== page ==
Wednesday, June 17, 2015

Twilight Landing at LAX Cockpit View (VIDEO) feat Peter Gabriel Remix

Love I get so lost, sometimes

days pass and this emptiness fills my heart

when I want to run away
I drive off in my car
but whichever way I go
I come back to the place you are

Ladies and gentlemen, this is your Captain speaking, welcome to Los Angeles.Landing at LAX International Airport via the SADDE Six Arrival.

How to Feel Better When You're Feeling Down

1) Accept the negative feelings.
The key to this is not to deny what we are feeling, but rather to lean into our feelings, even if they are painful. Take a moment to be mindful and narrate: "I'm feeling anxious right now," or, "This situation is making me tense." Hang in there with unpleasant feelings at least long enough to acknowledge them.
This is the gist of emotion coaching kids: We help them label what they are feeling, and we validate that their feelings are okay. With younger kids, the challenge is helping them understand that while bad feelings are always all right, bad behavior never is. Be crystal clear about this. For example, it is totally okay that your child is feeling jealous and hateful toward her sister. At the same time, it is never okay to hit her.
2) Problem solve.
What did you learn from that embarrassing situation? What can you do to improve a difficult situation tomorrow? Who else can help? Who do you need to forgive before you'll feel better? Put a plan into place.
3) Let goMove onTry to feel better.
This means that we make a genuine effort to cultivate happiness, gratitude, hope or any other positive emotion; researchers call this "deep acting."
Faking a smile or other pleasantries to cover our negative emotions (what researchers call "surface acting") without actually trying to change our underlying negative emotions will often make us feel worse rather than better. But when we genuinely try to feel more positive -- when we do try to change our underlying feelings -- we usually end up feeling fewer negative emotions and more positive emotions.
Most often, moving on means distracting ourselves or our children from the situation. We need to leave the scene of the crime, so to speak. In my next post, I'm going to give you a nice long list of techniques that my kids and I use to keep ourselves from overthinking difficult situations, and to move on when we want to feel better.
What negative situations do you find yourself overthinking? Do you notice your children ruminating about certain situations?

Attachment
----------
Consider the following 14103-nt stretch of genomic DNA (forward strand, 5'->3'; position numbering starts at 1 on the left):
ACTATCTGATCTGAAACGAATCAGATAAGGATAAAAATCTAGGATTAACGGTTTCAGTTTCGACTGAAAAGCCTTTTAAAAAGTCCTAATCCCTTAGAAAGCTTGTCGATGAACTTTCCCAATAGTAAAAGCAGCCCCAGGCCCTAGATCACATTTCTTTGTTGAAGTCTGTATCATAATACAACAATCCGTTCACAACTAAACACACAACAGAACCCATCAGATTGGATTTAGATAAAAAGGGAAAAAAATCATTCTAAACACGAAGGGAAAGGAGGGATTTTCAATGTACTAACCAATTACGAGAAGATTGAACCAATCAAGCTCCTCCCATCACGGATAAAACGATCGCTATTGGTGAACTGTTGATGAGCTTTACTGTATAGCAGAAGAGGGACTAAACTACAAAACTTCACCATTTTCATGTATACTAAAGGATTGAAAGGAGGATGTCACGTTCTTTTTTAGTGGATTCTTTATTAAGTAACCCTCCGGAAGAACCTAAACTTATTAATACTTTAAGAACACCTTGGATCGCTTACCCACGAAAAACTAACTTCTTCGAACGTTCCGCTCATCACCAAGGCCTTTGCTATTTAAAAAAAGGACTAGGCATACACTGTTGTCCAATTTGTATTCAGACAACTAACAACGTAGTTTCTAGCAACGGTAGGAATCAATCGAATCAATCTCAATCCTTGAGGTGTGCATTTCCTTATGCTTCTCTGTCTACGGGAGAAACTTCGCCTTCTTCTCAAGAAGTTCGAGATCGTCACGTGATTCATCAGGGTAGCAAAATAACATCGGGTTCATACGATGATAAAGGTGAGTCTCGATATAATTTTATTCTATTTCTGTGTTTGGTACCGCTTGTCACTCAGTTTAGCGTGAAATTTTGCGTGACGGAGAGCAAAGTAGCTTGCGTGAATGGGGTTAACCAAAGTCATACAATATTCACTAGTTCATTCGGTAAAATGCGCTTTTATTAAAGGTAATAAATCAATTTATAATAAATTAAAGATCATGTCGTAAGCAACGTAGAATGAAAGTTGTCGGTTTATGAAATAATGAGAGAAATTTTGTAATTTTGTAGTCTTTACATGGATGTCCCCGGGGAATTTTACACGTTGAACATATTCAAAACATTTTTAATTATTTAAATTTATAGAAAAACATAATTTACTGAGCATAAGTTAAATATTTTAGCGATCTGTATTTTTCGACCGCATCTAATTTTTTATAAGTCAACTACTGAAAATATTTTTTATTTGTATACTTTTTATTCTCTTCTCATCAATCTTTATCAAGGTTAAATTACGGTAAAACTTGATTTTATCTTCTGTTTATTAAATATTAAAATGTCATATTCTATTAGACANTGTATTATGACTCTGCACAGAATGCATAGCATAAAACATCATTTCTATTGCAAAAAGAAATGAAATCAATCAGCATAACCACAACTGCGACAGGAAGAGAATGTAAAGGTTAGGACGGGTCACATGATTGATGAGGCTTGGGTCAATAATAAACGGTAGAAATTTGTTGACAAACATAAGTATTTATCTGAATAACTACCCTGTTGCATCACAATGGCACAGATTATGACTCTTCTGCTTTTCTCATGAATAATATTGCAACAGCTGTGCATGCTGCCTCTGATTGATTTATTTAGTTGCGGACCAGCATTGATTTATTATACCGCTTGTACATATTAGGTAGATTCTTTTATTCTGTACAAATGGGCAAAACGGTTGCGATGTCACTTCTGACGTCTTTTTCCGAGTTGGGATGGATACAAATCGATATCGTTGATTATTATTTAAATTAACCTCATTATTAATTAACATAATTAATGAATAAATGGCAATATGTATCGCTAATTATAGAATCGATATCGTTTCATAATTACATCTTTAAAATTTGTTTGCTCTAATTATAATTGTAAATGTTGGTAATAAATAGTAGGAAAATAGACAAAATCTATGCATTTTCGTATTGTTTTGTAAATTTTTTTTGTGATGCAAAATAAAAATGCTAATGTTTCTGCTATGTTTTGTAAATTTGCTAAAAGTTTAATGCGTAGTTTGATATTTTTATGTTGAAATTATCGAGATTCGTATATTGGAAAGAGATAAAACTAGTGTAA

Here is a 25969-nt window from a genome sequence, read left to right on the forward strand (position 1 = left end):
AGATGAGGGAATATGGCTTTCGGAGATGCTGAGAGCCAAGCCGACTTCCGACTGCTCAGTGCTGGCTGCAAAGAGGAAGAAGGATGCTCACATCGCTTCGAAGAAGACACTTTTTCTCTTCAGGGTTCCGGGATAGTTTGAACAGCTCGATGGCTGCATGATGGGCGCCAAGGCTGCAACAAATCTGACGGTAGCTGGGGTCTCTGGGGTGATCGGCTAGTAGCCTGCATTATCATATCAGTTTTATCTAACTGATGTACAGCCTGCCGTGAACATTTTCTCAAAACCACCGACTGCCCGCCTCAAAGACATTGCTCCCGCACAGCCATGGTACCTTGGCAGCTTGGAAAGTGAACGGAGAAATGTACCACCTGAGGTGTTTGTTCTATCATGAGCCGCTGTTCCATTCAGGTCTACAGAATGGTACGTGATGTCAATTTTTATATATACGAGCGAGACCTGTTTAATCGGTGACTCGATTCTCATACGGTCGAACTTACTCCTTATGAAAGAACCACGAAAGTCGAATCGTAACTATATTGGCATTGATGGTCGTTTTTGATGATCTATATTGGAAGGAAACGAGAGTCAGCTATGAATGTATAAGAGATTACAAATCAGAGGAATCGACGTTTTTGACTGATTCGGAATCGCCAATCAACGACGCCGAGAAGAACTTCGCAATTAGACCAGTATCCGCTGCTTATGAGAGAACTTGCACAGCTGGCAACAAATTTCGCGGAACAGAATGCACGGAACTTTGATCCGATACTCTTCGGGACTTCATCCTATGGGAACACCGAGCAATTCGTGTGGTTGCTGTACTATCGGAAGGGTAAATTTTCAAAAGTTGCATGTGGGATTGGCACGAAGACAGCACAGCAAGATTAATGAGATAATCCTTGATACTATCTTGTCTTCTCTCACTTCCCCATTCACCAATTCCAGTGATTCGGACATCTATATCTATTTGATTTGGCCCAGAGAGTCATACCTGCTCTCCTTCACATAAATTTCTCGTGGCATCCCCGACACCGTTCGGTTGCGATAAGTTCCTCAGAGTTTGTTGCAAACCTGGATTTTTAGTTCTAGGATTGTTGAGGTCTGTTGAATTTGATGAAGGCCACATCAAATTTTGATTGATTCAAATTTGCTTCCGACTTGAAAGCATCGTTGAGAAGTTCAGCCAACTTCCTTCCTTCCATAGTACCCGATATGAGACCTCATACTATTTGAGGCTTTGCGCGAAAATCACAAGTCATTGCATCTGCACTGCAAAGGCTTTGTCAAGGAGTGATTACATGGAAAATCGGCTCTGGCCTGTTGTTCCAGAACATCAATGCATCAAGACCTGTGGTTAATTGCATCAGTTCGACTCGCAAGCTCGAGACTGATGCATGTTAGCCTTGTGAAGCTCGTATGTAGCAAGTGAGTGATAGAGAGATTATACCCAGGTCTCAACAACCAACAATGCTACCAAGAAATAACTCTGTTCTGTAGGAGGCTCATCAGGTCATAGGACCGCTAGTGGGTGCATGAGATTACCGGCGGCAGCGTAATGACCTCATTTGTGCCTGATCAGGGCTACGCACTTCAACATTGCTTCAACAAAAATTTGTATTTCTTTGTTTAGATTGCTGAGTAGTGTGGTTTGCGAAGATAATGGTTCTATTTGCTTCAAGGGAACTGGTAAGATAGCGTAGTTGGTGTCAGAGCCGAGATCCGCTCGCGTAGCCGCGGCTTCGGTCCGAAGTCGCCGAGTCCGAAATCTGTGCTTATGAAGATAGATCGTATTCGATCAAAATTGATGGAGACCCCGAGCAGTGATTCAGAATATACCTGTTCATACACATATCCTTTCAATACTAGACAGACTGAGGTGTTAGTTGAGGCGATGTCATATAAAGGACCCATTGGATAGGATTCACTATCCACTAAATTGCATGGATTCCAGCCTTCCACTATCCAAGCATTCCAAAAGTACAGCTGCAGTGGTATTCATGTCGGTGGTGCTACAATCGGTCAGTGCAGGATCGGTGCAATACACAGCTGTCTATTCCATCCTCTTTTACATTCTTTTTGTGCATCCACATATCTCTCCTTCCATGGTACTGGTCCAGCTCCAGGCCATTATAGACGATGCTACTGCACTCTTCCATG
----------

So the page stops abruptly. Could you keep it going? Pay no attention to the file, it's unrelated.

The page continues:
© 2011 Christine Carter, Ph.D.

Do you have Face Blindness? Take a test (Video)

Lesley Stahl reports on people who are "face blind." It's a mysterious and sad condition that keeps sufferers from recognizing or identifying faces-- even the faces of close family members, children, or spouses. Many "face blind" people don't even know they have it.

If you suspect you might be "face blind," in the above video, you'll find a test that may provide an answer. We show you a series of pictures of famous people and ask you to figure out who they are.If you have trouble identifying the faces in our te suggest
that you check out

You can learn about face blindness and take other tests created by Professor Brad Duchaine and his colleagues at Dartmouth College.

By 60 Minutes Overtime Staff

" Not Just What You Say" (VIDEO)

Not just what you say {It's mostly what you do}
Not a game that you play {To keep the winning hand with you}
Not just wasting time {With empty words that don't mean much}
Not just how you feel {When others need your tender touch}
So can you take out some time {To help somebody else in need}
And when this is done {The love of God is truly seen}
Then above all {We need to cover and forgive}
Then we can act like we know what love is

Not just what you say
Then we can act like we know what love is...
[Verse 1:]
When you say how are you doin'
Do you really wanna know
And are you concerned, yeah
And if you had the solution
But it took some of your time or some cash or whatever
Are you willing
Not just what you say {It's mostly what you do}
Not a game that you play {To keep the winning hand with you}
Not just wasting time {With empty words that don't mean much}
Not just how you feel {When others need your tender touch}
So can you take out some time {To help somebody else in need}
And when this is done {The love of God is truly seen}
Then above all {We need to cover and forgive}